Watkyn Bassett

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Sir Watkyn Bassett CBE is a recurring fictional character in the stories of English comic writer P. G. Wodehouse.

Bassett is the father of Madeline Bassett, whose mistaken belief that Bertie Wooster wishes to marry her is the basis of a major sub-plot in several stories.[1] He is also the uncle and guardian of Stephanie "Stiffy" Byng.[1]

Early in The Code of the Woosters, Bertie Wooster recalls that, only a few months before, he had appeared in the Bosher Street police court, charged with stealing a policeman's helmet on Boat Race Night, and was fined £5 by Bassett, who was then a magistrate. A few weeks after that event, so Wooster recalls, Bassett inherited a fortune from an unnamed relative, retired from the bench, and bought Totleigh Towers, where he took up residence.[2] Wooster expresses his opinion that Bassett acquired his fortune by pocketing the fines he imposed as a magistrate.

Bassett is a noted collector of antique silver, his collection rivalling that of Wooster's uncle, Tom Travers: both men "will stop at nothing" to add to their collection.[3] The main plot of The Code of the Woosters centres on the rivalry between Bassett and Travers, and their desire each to acquire a particular antique cow creamer.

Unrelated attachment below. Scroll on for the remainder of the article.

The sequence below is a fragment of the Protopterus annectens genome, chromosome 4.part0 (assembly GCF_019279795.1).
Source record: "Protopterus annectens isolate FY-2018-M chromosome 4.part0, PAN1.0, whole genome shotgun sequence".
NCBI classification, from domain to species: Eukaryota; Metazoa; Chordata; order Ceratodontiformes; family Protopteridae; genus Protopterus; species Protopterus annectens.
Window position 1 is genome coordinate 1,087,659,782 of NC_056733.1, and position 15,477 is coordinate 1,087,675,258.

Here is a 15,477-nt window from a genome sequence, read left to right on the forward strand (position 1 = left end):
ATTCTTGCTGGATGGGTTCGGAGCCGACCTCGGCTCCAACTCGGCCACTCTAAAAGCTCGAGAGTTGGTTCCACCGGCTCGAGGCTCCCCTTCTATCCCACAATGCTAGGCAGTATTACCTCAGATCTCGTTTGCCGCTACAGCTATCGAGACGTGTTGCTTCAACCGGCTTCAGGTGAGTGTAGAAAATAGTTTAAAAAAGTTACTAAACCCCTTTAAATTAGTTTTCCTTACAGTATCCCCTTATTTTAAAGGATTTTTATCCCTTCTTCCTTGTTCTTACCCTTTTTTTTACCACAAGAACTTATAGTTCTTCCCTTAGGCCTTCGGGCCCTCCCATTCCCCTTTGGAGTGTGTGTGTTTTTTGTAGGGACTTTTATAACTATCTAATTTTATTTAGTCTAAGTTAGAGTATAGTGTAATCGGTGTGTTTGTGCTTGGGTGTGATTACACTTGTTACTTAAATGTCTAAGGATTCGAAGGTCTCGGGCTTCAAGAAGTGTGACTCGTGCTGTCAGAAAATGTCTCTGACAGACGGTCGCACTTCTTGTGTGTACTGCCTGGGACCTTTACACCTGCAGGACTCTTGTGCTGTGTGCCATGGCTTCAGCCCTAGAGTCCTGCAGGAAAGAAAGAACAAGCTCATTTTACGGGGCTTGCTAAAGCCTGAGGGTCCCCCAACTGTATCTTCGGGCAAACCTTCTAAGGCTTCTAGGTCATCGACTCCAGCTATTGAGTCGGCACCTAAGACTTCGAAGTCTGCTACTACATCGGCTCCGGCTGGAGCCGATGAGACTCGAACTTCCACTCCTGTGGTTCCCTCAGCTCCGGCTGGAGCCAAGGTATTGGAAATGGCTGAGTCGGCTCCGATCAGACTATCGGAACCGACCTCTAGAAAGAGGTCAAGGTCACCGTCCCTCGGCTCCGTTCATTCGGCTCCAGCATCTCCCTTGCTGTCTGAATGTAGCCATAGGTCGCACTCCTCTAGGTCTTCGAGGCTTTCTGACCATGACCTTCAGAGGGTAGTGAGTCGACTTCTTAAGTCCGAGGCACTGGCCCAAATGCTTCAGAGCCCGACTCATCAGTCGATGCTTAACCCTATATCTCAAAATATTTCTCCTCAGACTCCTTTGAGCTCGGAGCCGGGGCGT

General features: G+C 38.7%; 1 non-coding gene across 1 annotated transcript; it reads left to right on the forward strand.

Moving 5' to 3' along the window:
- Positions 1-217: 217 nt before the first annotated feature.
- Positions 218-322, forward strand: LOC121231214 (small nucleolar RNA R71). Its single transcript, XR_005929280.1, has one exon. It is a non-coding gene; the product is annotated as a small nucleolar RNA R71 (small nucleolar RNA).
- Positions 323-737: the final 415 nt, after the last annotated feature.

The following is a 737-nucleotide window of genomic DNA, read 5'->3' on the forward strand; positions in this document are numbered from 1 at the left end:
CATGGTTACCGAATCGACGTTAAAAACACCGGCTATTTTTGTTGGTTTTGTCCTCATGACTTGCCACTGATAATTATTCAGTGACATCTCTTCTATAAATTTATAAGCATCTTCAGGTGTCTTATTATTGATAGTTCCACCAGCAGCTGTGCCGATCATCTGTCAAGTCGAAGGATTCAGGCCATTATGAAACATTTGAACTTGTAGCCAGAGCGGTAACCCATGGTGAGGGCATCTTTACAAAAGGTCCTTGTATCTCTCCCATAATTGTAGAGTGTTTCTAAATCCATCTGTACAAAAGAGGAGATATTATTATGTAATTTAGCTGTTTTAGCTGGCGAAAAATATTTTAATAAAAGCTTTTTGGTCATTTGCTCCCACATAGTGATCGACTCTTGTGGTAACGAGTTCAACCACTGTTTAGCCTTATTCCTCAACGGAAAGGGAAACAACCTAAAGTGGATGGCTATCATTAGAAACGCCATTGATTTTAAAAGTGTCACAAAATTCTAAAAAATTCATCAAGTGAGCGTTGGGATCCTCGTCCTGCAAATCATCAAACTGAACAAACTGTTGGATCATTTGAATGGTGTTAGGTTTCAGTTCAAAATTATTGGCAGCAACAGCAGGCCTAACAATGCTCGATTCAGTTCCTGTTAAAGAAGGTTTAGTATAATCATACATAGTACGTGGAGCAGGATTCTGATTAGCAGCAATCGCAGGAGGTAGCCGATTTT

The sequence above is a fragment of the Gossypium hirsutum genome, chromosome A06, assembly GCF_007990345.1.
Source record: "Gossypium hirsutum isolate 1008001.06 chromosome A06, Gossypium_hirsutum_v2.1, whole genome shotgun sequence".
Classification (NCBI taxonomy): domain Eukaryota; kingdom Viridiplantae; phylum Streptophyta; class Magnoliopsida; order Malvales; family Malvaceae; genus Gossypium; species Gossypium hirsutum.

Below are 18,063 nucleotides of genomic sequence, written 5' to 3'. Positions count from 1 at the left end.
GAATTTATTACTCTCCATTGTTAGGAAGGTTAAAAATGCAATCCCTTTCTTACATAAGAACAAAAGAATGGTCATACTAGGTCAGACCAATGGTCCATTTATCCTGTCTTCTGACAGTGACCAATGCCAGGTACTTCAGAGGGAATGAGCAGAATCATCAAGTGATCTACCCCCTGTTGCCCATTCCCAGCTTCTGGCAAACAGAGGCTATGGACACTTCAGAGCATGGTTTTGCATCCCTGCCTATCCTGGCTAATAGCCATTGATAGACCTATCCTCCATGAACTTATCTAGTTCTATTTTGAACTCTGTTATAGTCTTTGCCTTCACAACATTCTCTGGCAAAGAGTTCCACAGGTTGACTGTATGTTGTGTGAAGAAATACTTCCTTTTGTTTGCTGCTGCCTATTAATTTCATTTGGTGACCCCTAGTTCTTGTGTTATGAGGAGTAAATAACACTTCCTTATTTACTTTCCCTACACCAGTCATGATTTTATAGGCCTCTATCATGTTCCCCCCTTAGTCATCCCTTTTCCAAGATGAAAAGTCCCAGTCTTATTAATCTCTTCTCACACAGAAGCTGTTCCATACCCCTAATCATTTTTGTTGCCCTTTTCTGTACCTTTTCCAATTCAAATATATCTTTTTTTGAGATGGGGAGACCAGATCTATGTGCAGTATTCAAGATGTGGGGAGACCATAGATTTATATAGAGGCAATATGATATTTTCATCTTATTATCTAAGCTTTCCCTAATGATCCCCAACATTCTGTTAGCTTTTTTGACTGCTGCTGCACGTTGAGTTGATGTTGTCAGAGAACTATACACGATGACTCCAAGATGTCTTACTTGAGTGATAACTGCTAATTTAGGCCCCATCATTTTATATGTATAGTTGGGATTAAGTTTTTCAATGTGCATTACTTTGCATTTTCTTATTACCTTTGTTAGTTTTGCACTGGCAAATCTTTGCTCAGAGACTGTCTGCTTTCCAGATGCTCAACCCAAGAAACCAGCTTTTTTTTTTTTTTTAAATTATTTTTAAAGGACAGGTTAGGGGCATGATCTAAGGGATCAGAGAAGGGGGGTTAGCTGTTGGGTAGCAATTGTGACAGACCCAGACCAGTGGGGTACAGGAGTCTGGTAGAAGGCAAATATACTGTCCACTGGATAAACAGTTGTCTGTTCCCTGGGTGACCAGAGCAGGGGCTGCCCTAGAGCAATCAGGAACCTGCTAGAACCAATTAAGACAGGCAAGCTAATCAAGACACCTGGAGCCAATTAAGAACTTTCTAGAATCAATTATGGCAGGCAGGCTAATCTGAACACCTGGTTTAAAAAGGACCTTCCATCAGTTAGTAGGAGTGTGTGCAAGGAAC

Bassett is a close friend of Roderick Spode, who is an almost constant presence at Totleigh Towers. In The Code of the Woosters (1938), Bassett is said to be engaged to Spode's aunt, a Mrs Wintergreen, "widow of Colonel H H Wintergreen, of Pont Street”, but when Bassett re-appears in Stiff Upper Lip, Jeeves (1963), he is still unmarried.

Television adaptation[edit]

In the television series Jeeves and Wooster, Bassett is played by John Woodnutt and, in a deviation from the original stories, is said to be the uncle of Florence Craye.

References[edit]

  1. ^ a b Garrison, Daniel H (1989). Who's Who in Wodehouse (2nd ed.). New York: International Polygonics. ISBN 1-55882-054-X. 
  2. ^ Caesar, Adrian (1991). Dividing lines: poetry, class, and ideology in the 1930s. Manchester University Press. pp. 17–18. ISBN 0-7190-3375-6. 
  3. ^ Vessey, D W T (1986). "Transience Preserved: Style and Theme in Statius' "Silvae"". Aufstieg und Niedergang der römischen Welt (Berlin: de Gruyter) (Band II 32.5): 2754–2802. ISBN 978-3-11-011095-1.